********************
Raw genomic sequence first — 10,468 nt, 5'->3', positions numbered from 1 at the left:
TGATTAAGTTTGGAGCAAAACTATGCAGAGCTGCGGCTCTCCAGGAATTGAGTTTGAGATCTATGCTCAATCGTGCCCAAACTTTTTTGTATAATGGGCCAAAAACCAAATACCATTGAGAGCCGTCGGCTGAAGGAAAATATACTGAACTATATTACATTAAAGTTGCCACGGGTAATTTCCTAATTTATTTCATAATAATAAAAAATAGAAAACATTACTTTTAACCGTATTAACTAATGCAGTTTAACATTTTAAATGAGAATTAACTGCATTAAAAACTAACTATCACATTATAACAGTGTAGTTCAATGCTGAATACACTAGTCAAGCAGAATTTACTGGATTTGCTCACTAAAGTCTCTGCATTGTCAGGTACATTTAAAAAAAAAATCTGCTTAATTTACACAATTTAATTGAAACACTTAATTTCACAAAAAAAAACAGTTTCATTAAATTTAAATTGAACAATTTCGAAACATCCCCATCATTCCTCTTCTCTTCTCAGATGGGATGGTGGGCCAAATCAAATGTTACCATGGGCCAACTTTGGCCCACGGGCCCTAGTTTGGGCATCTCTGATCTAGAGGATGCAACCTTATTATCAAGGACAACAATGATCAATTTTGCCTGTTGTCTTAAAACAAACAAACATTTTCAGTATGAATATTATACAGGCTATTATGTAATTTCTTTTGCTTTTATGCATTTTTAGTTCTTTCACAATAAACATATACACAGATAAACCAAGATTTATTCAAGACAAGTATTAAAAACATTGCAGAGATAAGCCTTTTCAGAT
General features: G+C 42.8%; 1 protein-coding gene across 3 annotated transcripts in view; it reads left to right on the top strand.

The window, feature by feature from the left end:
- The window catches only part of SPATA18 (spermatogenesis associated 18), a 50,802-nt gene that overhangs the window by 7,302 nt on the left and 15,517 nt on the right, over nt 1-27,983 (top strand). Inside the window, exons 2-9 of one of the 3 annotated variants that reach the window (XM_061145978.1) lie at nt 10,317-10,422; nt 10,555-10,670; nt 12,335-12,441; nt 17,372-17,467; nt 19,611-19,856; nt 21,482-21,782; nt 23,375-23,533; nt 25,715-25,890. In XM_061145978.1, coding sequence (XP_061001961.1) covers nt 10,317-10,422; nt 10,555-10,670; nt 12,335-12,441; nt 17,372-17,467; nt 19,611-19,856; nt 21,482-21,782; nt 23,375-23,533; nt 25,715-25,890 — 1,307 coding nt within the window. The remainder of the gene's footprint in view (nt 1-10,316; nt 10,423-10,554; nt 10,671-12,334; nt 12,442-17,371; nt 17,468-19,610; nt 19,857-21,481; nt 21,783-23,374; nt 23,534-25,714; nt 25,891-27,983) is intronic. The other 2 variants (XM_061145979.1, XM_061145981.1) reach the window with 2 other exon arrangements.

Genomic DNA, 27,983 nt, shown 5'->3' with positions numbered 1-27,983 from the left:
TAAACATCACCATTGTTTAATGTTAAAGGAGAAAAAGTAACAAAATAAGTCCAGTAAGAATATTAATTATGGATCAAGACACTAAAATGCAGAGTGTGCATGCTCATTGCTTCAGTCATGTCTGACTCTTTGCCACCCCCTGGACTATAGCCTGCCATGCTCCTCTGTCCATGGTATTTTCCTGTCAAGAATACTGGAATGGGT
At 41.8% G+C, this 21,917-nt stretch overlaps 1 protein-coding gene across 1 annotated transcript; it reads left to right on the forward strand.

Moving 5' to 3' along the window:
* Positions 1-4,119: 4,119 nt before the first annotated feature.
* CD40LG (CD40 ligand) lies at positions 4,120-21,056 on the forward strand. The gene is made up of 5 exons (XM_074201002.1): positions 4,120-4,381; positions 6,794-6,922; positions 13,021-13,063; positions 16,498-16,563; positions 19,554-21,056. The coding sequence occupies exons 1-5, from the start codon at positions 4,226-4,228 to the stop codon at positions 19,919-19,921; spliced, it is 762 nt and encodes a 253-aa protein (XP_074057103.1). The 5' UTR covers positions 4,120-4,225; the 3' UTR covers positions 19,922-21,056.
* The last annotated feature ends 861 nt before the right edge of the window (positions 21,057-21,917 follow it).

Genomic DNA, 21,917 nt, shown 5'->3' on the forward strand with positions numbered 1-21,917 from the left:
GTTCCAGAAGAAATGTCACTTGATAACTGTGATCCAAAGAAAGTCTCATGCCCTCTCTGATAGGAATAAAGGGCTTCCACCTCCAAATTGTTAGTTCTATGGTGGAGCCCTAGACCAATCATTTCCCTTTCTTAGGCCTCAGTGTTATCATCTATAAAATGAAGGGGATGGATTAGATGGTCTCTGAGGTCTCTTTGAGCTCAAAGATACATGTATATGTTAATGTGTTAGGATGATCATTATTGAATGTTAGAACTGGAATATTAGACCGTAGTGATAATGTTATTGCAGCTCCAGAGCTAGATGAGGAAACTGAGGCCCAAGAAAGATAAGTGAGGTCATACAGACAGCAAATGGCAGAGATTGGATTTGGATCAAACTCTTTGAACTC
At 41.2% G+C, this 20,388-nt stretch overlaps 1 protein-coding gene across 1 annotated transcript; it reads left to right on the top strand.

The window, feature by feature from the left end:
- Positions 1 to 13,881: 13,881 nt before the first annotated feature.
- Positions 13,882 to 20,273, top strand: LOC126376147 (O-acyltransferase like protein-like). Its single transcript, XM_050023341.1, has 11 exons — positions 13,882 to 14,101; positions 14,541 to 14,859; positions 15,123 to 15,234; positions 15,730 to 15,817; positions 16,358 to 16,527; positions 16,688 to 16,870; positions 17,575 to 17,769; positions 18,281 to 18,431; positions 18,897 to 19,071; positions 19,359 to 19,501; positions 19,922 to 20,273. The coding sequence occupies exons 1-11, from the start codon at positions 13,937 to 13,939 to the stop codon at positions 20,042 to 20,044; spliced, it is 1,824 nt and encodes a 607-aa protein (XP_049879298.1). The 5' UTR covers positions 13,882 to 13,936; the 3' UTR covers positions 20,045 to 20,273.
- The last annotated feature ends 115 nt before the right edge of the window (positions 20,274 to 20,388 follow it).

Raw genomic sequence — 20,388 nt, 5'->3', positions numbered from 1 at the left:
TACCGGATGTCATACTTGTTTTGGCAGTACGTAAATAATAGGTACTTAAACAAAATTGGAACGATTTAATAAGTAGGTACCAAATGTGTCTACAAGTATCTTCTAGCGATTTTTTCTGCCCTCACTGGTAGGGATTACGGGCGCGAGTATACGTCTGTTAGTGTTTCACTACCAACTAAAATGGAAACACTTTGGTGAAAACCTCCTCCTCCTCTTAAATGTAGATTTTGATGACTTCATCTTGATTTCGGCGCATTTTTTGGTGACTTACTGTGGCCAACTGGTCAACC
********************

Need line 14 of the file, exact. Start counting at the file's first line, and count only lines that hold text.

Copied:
GTTCCAGAAGAAATGTCACTTGATAACTGTGATCCAAAGAAAGTCTCATGCCCTCTCTGATAGGAATAAAGGGCTTCCACCTCCAAATTGTTAGTTCTATGGTGGAGCCCTAGACCAATCATTTCCCTTTCTTAGGCCTCAGTGTTATCATCTATAAAATGAAGGGGATGGATTAGATGGTCTCTGAGGTCTCTTTGAGCTCAAAGATACATGTATATGTTAATGTGTTAGGATGATCATTATTGAATGTTAGAACTGGAATATTAGACCGTAGTGATAATGTTATTGCAGCTCCAGAGCTAGATGAGGAAACTGAGGCCCAAGAAAGATAAGTGAGGTCATACAGACAGCAAATGGCAGAGATTGGATTTGGATCAAACTCTTTGAACTC